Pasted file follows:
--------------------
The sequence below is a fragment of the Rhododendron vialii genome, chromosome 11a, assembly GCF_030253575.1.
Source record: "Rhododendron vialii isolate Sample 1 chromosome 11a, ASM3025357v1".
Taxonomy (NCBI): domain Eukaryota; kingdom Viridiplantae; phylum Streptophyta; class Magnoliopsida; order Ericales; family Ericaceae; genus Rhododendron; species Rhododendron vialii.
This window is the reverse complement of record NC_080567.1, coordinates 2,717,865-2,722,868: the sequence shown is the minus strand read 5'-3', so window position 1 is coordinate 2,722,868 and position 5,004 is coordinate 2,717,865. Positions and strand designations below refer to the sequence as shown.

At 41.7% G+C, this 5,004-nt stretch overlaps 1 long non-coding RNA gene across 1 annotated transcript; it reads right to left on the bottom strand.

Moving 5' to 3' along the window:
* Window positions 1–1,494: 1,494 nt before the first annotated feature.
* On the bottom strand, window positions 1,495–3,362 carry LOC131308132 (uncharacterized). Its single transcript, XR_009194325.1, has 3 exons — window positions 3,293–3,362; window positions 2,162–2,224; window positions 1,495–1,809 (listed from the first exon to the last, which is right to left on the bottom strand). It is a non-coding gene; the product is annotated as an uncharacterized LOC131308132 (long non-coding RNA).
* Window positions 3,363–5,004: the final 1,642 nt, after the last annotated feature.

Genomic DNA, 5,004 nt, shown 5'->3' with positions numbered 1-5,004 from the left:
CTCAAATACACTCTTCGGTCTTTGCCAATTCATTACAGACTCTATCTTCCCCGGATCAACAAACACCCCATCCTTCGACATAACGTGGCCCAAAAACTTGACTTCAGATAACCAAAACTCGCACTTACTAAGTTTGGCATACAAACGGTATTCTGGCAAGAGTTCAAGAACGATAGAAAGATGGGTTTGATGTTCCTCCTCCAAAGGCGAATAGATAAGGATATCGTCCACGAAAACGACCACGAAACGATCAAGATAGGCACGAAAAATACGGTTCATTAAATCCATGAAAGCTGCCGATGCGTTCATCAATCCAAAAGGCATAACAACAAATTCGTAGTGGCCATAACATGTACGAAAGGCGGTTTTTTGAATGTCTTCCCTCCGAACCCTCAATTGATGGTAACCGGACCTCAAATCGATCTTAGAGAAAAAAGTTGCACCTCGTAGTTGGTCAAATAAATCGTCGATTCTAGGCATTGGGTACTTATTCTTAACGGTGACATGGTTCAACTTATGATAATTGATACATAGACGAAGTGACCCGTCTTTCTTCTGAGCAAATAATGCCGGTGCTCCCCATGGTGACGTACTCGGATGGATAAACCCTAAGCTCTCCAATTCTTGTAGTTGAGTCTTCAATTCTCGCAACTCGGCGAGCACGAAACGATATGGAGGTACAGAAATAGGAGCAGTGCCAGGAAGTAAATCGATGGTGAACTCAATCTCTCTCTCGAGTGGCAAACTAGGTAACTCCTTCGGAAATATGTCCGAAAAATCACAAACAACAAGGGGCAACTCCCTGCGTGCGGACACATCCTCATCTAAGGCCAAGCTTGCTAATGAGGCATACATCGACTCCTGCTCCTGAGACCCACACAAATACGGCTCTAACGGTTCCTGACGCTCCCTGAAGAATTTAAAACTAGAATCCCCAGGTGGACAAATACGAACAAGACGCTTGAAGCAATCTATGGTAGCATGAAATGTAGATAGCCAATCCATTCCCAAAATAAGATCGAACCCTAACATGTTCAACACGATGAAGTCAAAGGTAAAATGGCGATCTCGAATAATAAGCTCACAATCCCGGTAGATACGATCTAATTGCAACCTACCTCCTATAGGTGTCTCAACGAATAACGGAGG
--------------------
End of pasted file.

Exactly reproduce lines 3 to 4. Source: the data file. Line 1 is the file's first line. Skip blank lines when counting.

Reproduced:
Taxonomy (NCBI): domain Eukaryota; kingdom Viridiplantae; phylum Streptophyta; class Magnoliopsida; order Ericales; family Ericaceae; genus Rhododendron; species Rhododendron vialii.
This window is the reverse complement of record NC_080567.1, coordinates 2,717,865-2,722,868: the sequence shown is the minus strand read 5'-3', so window position 1 is coordinate 2,722,868 and position 5,004 is coordinate 2,717,865. Positions and strand designations below refer to the sequence as shown.